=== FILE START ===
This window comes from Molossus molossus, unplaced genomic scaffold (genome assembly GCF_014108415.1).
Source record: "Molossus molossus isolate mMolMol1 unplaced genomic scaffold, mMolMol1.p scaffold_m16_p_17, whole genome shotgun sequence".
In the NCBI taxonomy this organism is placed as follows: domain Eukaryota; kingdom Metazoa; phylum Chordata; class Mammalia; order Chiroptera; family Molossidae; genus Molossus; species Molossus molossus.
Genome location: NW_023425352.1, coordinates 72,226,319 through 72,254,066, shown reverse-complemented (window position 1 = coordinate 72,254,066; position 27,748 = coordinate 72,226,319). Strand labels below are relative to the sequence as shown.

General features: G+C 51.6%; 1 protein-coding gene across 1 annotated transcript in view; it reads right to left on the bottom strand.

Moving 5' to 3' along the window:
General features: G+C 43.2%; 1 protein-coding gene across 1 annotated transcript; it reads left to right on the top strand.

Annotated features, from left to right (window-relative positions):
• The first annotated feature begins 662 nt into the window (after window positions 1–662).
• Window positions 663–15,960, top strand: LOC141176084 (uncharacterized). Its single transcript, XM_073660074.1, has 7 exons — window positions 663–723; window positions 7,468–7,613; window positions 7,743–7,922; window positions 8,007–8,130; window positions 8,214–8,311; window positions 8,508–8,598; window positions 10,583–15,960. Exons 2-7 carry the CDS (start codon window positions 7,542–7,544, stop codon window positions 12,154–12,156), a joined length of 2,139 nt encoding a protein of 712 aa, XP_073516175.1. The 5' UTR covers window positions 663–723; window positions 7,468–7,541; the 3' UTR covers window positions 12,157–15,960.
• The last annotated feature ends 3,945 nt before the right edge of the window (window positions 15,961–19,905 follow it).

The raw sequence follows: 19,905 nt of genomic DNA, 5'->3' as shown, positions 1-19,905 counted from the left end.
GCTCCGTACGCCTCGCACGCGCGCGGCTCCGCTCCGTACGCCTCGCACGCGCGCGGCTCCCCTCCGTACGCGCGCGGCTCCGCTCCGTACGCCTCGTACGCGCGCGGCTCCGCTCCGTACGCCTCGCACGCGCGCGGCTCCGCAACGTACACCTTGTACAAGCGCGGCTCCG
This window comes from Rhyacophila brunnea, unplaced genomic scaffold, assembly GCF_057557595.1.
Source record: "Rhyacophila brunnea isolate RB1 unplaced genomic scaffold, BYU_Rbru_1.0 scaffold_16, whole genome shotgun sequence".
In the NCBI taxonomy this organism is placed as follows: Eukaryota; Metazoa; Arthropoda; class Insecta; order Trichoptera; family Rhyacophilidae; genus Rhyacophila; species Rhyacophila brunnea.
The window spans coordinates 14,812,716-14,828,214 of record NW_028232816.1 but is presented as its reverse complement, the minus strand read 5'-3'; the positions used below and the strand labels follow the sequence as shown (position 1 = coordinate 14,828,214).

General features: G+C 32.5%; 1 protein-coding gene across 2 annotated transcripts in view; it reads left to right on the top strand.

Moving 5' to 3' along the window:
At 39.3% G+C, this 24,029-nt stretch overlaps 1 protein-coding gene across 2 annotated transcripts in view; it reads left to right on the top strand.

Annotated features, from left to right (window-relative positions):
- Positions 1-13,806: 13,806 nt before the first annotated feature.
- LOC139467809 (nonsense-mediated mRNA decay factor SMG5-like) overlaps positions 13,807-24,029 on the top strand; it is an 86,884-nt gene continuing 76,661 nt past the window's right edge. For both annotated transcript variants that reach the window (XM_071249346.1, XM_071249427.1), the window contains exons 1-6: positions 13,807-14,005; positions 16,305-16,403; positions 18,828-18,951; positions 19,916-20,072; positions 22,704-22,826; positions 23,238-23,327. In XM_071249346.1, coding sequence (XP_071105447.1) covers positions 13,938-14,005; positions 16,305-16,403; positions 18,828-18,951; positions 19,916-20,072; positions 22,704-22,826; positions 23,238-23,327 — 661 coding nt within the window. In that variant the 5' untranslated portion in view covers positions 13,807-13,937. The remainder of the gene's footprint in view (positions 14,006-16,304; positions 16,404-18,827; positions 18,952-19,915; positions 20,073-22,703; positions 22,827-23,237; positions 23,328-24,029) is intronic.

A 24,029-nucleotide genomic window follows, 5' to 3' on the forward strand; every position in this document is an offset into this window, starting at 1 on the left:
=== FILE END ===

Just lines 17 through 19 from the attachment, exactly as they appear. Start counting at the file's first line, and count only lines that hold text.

The window spans coordinates 14,812,716-14,828,214 of record NW_028232816.1 but is presented as its reverse complement, the minus strand read 5'-3'; the positions used below and the strand labels follow the sequence as shown (position 1 = coordinate 14,828,214).

General features: G+C 32.5%; 1 protein-coding gene across 2 annotated transcripts in view; it reads left to right on the top strand.

Moving 5' to 3' along the window: